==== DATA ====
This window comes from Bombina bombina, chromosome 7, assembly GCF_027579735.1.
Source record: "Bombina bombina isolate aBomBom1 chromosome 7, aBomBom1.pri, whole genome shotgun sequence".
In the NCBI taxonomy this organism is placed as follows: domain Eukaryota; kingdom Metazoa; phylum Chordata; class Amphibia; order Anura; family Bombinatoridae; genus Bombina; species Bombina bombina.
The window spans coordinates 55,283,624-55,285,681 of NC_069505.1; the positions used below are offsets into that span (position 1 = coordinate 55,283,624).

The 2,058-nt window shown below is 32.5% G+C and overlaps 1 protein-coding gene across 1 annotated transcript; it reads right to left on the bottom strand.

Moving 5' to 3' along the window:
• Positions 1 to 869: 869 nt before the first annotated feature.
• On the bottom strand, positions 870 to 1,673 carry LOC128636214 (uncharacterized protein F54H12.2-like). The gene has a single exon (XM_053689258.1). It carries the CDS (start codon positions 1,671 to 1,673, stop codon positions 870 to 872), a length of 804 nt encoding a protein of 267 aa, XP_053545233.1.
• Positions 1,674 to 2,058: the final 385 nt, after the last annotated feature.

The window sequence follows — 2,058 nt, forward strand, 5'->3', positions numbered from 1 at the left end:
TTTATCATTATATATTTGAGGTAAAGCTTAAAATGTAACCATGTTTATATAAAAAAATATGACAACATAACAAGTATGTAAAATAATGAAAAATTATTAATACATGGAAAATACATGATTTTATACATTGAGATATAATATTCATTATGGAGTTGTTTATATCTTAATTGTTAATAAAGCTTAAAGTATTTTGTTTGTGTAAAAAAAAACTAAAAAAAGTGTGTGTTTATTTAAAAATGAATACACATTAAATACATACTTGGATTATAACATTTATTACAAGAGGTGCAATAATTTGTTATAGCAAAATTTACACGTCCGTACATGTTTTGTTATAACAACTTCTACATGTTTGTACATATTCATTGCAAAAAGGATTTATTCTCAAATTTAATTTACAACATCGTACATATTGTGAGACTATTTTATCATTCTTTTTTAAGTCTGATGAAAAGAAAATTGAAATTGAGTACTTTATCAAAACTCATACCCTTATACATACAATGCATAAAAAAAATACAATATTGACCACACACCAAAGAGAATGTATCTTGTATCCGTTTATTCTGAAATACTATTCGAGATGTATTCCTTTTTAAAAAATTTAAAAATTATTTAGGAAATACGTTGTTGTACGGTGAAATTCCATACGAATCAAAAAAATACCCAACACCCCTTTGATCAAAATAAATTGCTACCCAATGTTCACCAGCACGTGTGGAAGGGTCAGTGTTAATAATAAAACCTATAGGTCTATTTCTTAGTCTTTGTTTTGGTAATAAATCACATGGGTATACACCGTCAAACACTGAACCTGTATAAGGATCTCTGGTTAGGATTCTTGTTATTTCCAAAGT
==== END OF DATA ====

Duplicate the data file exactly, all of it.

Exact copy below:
This window comes from Bombina bombina, chromosome 7, assembly GCF_027579735.1.
Source record: "Bombina bombina isolate aBomBom1 chromosome 7, aBomBom1.pri, whole genome shotgun sequence".
In the NCBI taxonomy this organism is placed as follows: domain Eukaryota; kingdom Metazoa; phylum Chordata; class Amphibia; order Anura; family Bombinatoridae; genus Bombina; species Bombina bombina.
The window spans coordinates 55,283,624-55,285,681 of NC_069505.1; the positions used below are offsets into that span (position 1 = coordinate 55,283,624).

The 2,058-nt window shown below is 32.5% G+C and overlaps 1 protein-coding gene across 1 annotated transcript; it reads right to left on the bottom strand.

Moving 5' to 3' along the window:
• Positions 1 to 869: 869 nt before the first annotated feature.
• On the bottom strand, positions 870 to 1,673 carry LOC128636214 (uncharacterized protein F54H12.2-like). The gene has a single exon (XM_053689258.1). It carries the CDS (start codon positions 1,671 to 1,673, stop codon positions 870 to 872), a length of 804 nt encoding a protein of 267 aa, XP_053545233.1.
• Positions 1,674 to 2,058: the final 385 nt, after the last annotated feature.

The window sequence follows — 2,058 nt, forward strand, 5'->3', positions numbered from 1 at the left end:
TTTATCATTATATATTTGAGGTAAAGCTTAAAATGTAACCATGTTTATATAAAAAAATATGACAACATAACAAGTATGTAAAATAATGAAAAATTATTAATACATGGAAAATACATGATTTTATACATTGAGATATAATATTCATTATGGAGTTGTTTATATCTTAATTGTTAATAAAGCTTAAAGTATTTTGTTTGTGTAAAAAAAAACTAAAAAAAGTGTGTGTTTATTTAAAAATGAATACACATTAAATACATACTTGGATTATAACATTTATTACAAGAGGTGCAATAATTTGTTATAGCAAAATTTACACGTCCGTACATGTTTTGTTATAACAACTTCTACATGTTTGTACATATTCATTGCAAAAAGGATTTATTCTCAAATTTAATTTACAACATCGTACATATTGTGAGACTATTTTATCATTCTTTTTTAAGTCTGATGAAAAGAAAATTGAAATTGAGTACTTTATCAAAACTCATACCCTTATACATACAATGCATAAAAAAAATACAATATTGACCACACACCAAAGAGAATGTATCTTGTATCCGTTTATTCTGAAATACTATTCGAGATGTATTCCTTTTTAAAAAATTTAAAAATTATTTAGGAAATACGTTGTTGTACGGTGAAATTCCATACGAATCAAAAAAATACCCAACACCCCTTTGATCAAAATAAATTGCTACCCAATGTTCACCAGCACGTGTGGAAGGGTCAGTGTTAATAATAAAACCTATAGGTCTATTTCTTAGTCTTTGTTTTGGTAATAAATCACATGGGTATACACCGTCAAACACTGAACCTGTATAAGGATCTCTGGTTAGGATTCTTGTTATTTCCAAAGT